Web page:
Disclaimer: I am both a Director of a small business, and a small businessman, so the hyphen in the title was deliberate, but not strictly necessary.
I’m not an economist, by any stretch of the imagination, and I’m very pragmatic as a person generally. I understand that politicians have a massively tough job: it is impossible to please everybody, any of the time (never mind all the time). I’m not one to criticise for criticism’s sake, and I often sympathise with the leaders of our country – irrespective of their party allegiance – when they make what seems to be an ostensibly sensible decision for the benefit of our country. Inevitably, the dissenting voices will always be heard above the consenting ones.
But one aspect of this week’s Budget really rankles as a small business owner. Not because it’s taking money out of my pocket, particularly (I could go and find another job somewhere if what I was after was a more secure income in the short-term), but because it’s frankly missing the point.
What I’m talking about here is, of course, the dividend tax shakeup. Again.
I often bemoan (as my colleagues will I’m sure testify) that while inflation and prices rise, salaries never seem to do so at the same rate. This is part of economic theory that I will simply never understand – I’ve come to terms with that now. But the dividend rules were changed only last year, and those at the top have decreed that they need to be changed again. To what end? According to this Telegraph article, Mr Hammond’s aim is “to bring the taxation of self-employed people and small businesses owners more into line with the tax paid by employees”.
But this is simply missing the point. On two counts, actually:
Small and Medium Enterprises (SMEs) are “the backbone of the economy”, to trot out a (possibly now irrelevant) EU line. Irrespective of whether we are in or out (or doing the hokey-cokey), the principles don’t change though. A cursory Google search sees countries around the world – developed and developing, across the continents – using the same terminology in their rhetoric about business. It is important. The growth of SMEs (and in some cases their exports) is ultimately what drives the economy of a country, with that money flowing back in to the state, or being spent in local fruit and veg shops, or paying for tickets to go and watch your football team at the weekend. You get the picture. SMEs are a vital cog in the wheel; without them, the economy doesn’t stand up. People should be encouraged to be adventurous, not put off; the need for small business should be fuelled.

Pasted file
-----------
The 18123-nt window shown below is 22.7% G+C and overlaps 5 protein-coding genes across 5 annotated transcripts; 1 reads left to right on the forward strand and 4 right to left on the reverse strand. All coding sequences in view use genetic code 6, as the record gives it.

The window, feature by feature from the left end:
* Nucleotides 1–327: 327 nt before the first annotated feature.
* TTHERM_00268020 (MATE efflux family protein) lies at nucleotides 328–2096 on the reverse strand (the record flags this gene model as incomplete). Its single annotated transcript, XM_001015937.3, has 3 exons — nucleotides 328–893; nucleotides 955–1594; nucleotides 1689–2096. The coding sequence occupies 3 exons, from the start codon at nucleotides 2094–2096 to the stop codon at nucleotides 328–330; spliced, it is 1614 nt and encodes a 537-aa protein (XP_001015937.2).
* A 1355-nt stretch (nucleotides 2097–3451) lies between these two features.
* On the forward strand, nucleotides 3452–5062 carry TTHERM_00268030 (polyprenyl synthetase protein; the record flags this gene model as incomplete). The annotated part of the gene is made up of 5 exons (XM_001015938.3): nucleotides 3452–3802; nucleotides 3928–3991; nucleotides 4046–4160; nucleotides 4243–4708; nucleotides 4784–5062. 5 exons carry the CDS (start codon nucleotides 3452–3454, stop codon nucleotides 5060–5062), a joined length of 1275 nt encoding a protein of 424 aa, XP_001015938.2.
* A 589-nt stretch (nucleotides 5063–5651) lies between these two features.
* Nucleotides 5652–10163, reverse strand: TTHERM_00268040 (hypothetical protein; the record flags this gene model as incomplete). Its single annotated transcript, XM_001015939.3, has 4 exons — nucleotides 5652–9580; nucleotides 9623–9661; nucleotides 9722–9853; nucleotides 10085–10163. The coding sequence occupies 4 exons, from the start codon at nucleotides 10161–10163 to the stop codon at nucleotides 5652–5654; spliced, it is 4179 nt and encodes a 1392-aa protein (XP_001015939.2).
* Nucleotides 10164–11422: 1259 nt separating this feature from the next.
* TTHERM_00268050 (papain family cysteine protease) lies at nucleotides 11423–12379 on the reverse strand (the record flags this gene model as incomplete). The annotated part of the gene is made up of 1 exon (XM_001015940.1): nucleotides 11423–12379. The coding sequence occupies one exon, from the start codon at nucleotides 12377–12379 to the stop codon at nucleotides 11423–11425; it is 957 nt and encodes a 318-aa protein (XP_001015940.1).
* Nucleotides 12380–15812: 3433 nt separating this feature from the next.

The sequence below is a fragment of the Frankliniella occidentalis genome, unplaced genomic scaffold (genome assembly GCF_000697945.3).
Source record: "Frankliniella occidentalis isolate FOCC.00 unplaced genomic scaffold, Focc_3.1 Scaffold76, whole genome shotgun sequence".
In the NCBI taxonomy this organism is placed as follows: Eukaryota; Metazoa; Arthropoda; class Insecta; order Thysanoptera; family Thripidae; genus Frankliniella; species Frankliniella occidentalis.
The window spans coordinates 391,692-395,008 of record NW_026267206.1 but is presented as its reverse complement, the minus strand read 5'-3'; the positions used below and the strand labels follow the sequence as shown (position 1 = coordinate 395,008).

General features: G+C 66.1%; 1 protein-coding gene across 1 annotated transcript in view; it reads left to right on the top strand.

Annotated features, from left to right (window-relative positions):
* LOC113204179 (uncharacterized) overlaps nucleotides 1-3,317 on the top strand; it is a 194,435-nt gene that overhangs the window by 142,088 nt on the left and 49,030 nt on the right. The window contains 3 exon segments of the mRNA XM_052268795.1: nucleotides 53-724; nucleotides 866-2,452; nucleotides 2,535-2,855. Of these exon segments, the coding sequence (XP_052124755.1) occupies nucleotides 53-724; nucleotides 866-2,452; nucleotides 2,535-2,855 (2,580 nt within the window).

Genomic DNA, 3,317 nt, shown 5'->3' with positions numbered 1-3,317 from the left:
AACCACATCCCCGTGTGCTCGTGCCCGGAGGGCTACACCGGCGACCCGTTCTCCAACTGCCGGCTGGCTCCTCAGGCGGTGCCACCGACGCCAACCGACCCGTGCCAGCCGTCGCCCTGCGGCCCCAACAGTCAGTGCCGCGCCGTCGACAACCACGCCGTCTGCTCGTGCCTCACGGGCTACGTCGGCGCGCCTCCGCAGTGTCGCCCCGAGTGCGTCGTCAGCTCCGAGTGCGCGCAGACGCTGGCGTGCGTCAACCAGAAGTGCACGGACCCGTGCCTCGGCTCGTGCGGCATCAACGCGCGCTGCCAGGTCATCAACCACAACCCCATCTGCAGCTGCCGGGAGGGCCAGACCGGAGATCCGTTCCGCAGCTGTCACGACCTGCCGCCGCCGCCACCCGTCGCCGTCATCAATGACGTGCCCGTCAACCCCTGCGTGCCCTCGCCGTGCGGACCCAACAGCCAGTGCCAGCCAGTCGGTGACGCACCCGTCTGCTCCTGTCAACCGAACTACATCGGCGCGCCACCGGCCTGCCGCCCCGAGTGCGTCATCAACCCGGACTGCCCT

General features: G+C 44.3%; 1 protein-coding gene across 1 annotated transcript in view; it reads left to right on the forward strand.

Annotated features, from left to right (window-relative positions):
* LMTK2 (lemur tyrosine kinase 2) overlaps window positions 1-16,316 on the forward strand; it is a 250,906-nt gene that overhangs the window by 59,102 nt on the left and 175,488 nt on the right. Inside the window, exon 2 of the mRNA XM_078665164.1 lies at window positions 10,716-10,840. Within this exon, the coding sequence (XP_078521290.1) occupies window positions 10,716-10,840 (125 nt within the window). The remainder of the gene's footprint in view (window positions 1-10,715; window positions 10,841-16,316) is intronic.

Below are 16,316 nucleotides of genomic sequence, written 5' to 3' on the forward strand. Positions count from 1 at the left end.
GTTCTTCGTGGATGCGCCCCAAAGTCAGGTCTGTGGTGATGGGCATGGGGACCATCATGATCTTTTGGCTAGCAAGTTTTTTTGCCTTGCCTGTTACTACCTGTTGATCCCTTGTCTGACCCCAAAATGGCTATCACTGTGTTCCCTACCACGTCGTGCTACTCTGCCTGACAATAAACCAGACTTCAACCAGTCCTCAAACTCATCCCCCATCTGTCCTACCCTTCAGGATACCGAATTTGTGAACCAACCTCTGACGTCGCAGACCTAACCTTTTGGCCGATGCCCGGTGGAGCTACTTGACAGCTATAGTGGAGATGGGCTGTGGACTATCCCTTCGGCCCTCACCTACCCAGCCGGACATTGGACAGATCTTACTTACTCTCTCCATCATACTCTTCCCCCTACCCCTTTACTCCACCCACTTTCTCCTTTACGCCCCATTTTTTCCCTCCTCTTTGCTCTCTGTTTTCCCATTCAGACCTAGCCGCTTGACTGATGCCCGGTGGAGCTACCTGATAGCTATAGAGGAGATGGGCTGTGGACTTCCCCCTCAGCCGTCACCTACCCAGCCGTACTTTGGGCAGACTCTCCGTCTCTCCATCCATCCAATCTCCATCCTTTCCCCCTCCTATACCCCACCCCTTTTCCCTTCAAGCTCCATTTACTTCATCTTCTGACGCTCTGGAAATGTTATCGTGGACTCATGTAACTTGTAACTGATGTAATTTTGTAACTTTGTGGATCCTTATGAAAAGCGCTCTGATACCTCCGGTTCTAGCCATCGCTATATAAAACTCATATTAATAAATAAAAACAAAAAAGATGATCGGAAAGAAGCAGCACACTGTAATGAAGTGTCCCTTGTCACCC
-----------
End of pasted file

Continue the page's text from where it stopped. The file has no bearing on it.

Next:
Secondly, then, and with that in mind, the aim of this change as stated above (to bring the taxation of self-employed people in line with employees) is in itself flawed logic. There is another factor at play here which Mr Hammond and his team have neglected. It is a key factor in the decision of choosing to be an employee or a business owner. Here is the argument as the Budget implies:
In a perfect world (where Mr Hammond sees this picture, as above) the scales are totally balanced. It’s a simplified picture, yes, but if this were true, his utopian vision of equal tax for self-employed and employees would make a great deal of sense.
He’s missing something, though. More than 50% of small businesses fail within the first five years (source). This risk is a massive weight on the left-hand side of the picture above. Yes, the reward can also become a massive weight on the right, but without that risk initially, you simply can’t get any reward at all. To extend my rollercoaster metaphor, you can’t have the euphoric downhill of an exciting white-knuckle ride without having to sit on the laborious climb to the top first.
What economic policy should be doing, then, is to mitigate the risk for those new companies. (It does, to an extent, with the tax bands – lower income is taxed at a lower rate. But that’s not enough, as that is the same for employees, funnily enough.) It should make that risk factor – the slow uphill bit of the rollercoaster – smaller in the short term. It should be encouraging people to make that leap.
Whether the dividend cuts would have put us off setting up Evidence Based Education is open to question, but one thing is for sure, they will put some people off, somewhere. If the risk factor of starting a business is being completely ignored, there is no incentive to move from employment to self-employment. If you’re taxed the same when you’re employed as you would be running a business, why would you take on the pressure, admin, commitment, red tape and one-in-two chance of failing?
Well, if ultimate success were guaranteed, you still would. But since when has that statement ever been true?